Spectrum Pharmaceuticals, Inc. (NASDAQ:SPPI)

CAPS Rating: 4 out of 5

A biopharmaceutical company that acquires and advances a diversified portfolio of drug candidates, with a focus on oncology, urology and other critical health challenges for which there are few other treatment options.


Player Avatar zzlangerhans (99.85) Submitted: 5/3/2011 3:05:30 AM : Underperform Start Price: $10.06 SPPI Score: +22.07

As expected, Spectrum's share price rose as much as 12% today on an expected FDA approval of Fusilev for colorectal cancer, which was already pretty much written into the share price. Spectrum at a 500M cap has two problems. The first is that dramatic increases in Fusilev revenues in the last three quarters have been due to a shortage of generic leucovorin, and those revenues will likely drop dramatically once that shortage is resolved. Quarterly sales of Fusilev went from under 1M to 6M then 23M and then probably about 30M once generic leucovorin became unavailable. Fusilev for colorectal cancer will likely improve the baseline revenues, but I imagine oncologists have already been using it off-label for that indication if they couldn't get generic leucovorin. No one can be sure where those numbers will end up eventually, but I'm guessing under 10M per quarter.

The second problem is weak growth of the lymphoma drug Zevalin, which may be topping out under 10M per quarter. If the earnings on May 4 don't show significant Zevalin growth, the stock could be in for a bit of punishment. The company oddly released total quarterly revenues of 40M a few days ago but didn't break it down into Fusilev and Zevalin. One has to wonder why.

To make my assessment of Spectrum I relied heavily on the analysis of Adam Feuerstein, who has been a biotech columnist for The Street for many years. I've found Feuerstein to be by far the most valuable single resource in predicting the future performance of small cap biotech stocks. He has an excellent track record in predicting catalysts as well as the long-term performance of these companies and stocks. I have no doubt he could be doing much better financially if he was managing a hedge fund or consulting for a major brokerage, but he seems to simply love journalism. Sadly, many biotech traders seem to be unable to utilize this valuable resource and choose to attack Feuerstein when his opinions conflict with their (usually misguided) hopes for a company's prospects. More often than not they attack him as a stock manipulator on the payroll of hedge funds. The fact that he usually turns out to be right doesn't deter them in the least. On the other hand, they are more than happy to throw their lot in with true manipulators like Garza and the SA crowd. Simply put, if you fit this description you are an idiot. The only thing that I like as much as profiting on a biotech trade is knowing that the money came from you. Cheers.

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Member Avatar portefeuille (99.66) Submitted: 5/3/2011 2:17:45 PM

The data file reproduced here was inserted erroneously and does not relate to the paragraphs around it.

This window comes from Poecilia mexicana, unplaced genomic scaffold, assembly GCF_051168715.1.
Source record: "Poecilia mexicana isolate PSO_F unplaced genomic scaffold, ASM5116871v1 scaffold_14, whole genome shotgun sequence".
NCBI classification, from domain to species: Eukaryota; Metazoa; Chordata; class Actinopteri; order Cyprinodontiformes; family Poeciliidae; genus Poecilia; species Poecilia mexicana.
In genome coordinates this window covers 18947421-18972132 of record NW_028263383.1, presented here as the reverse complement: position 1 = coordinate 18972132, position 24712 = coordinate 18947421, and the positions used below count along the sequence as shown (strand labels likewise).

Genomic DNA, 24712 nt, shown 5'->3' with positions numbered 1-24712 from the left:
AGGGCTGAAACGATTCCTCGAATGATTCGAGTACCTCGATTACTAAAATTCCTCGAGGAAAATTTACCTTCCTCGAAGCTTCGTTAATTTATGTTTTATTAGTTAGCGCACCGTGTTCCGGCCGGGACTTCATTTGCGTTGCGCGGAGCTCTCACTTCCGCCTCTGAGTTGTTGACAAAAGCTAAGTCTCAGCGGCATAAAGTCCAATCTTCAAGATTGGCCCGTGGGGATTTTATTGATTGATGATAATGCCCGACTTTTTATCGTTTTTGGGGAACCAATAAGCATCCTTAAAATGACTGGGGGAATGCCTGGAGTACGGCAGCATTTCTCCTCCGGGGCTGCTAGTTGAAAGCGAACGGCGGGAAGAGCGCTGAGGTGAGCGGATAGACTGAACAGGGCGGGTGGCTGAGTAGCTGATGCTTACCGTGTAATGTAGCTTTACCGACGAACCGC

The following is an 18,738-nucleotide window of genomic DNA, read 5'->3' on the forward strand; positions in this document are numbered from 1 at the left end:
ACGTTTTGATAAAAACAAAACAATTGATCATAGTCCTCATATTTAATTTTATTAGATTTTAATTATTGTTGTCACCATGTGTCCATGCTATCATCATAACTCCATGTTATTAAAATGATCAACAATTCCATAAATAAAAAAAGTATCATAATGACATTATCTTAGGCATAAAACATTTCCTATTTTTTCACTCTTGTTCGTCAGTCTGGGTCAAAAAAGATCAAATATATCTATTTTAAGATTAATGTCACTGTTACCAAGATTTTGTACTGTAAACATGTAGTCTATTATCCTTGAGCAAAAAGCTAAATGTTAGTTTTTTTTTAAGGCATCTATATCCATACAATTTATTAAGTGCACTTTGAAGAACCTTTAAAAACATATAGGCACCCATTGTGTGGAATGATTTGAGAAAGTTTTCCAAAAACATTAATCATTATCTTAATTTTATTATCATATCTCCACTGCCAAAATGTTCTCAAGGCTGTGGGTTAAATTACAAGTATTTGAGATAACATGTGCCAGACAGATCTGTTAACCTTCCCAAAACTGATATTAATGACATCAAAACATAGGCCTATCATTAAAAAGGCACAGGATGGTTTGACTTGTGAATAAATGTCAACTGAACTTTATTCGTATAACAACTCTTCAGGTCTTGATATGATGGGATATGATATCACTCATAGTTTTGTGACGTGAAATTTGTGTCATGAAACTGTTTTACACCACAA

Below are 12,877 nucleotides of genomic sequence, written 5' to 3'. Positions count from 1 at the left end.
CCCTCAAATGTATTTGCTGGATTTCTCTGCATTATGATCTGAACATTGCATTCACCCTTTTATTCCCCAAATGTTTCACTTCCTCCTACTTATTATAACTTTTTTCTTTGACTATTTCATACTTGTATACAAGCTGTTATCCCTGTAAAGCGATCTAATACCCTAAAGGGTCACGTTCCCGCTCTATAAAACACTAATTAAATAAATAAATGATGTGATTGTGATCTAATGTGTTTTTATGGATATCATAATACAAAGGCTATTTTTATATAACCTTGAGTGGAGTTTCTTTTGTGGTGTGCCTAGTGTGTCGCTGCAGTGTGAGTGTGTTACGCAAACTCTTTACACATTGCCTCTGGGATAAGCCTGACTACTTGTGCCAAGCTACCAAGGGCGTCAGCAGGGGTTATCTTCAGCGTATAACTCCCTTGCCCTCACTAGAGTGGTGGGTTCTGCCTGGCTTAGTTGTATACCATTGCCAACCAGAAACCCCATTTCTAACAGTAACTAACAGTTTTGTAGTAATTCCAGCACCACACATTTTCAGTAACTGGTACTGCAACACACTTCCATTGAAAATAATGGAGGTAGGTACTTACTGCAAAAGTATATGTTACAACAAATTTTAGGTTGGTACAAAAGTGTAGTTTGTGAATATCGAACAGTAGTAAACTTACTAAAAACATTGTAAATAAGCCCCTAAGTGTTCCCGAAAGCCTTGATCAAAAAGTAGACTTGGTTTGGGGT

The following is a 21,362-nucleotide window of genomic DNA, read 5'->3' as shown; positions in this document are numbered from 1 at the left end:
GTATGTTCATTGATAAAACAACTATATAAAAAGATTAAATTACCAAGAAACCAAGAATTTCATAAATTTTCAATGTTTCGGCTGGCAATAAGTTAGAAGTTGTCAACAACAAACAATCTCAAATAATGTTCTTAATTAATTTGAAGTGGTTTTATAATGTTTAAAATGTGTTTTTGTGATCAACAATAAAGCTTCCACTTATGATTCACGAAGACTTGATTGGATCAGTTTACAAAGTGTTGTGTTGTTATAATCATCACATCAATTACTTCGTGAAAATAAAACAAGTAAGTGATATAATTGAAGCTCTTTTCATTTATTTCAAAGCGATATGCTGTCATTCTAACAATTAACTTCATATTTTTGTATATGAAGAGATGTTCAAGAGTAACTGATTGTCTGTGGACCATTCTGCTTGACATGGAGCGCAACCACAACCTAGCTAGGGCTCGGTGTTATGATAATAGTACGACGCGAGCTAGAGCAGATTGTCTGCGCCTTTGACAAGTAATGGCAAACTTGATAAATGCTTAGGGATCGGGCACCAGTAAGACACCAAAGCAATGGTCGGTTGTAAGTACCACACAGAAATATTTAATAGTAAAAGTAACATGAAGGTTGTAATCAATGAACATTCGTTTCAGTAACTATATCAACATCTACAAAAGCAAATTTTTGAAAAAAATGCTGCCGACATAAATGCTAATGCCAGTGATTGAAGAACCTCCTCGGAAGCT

Recs: 0

That has to be said every now and then ...

Member Avatar portefeuille (99.66) Submitted: 5/3/2011 2:21:05 PM
Recs: 0

so maybe checklist34 (fund manager), you (expert), Feuerstein (info seeker) and I (usually right for unknown reason) should work together ...

Member Avatar zzlangerhans (99.85) Submitted: 5/3/2011 3:23:31 PM
Recs: 0

If you can get Feuerstein, you won't be needing me. But I suspect others have tried and failed.

Member Avatar zzlangerhans (99.85) Submitted: 5/9/2011 4:21:44 PM
Recs: 0

This is exactly the kind of convoluted nonsense I was describing. Thank you for the example.

The article was not "strangely timed". Journalists write articles on subjects of interest to the reading public. If a stock is becoming severely overvalued based on misrepresentations by management and commentators biased by their own long investments, I want to know about it.

There was no "bear raid". People read the article and sold the stock, or decided not to buy it. The share price dropped because people had logic and common sense displayed to them where previously only froth and BS prevailed.

Despite the pathetic howls of people who claim directly or indirectly that Feuerstein has ulterior motives in his articles, no one has ever offered a shred of evidence to support this. The Street has an extremely restrictive policy governing the investments of their writers. Feuerstein has proven to be correct long-term more times than I can count, and always follows up his rare bad calls with a mea culpa. The real manipulators simply go silent when their pet pumps eventually tank.

As I've said before, please continue to base your investments on management PR and ignore Feuerstein's opinions. Baby needs a new pair of shoes.

Member Avatar Momentum21 (44.33) Submitted: 5/9/2011 7:16:06 PM
Recs: 0

"I have no doubt he could be doing much better financially if he was managing a hedge fund or consulting for a major brokerage, but he seems to simply love journalism."

He loves being the center of attention is what he loves. If he could achieve that by using his knowledge to trade profitably I am sure he would do it. Small cap biotechs produce many more losers than winners so maintaining a bearish posture is pretty critical to being right more often than not.

I don't think he is corrupt (and I certainly think he is very knowledgeable) but with all due respect, your rub and tug of AF makes me ill... : )

Member Avatar zzlangerhans (99.85) Submitted: 5/10/2011 9:56:00 AM
Recs: 0

These are words of advice for those who have not been corrupted. I have no interest in rescuing the lost.

Member Avatar zzlangerhans (99.85) Submitted: 7/3/2011 5:11:21 PM
Recs: 0


This is you, isn't it? One reason why I don't consider you worthy of a response.

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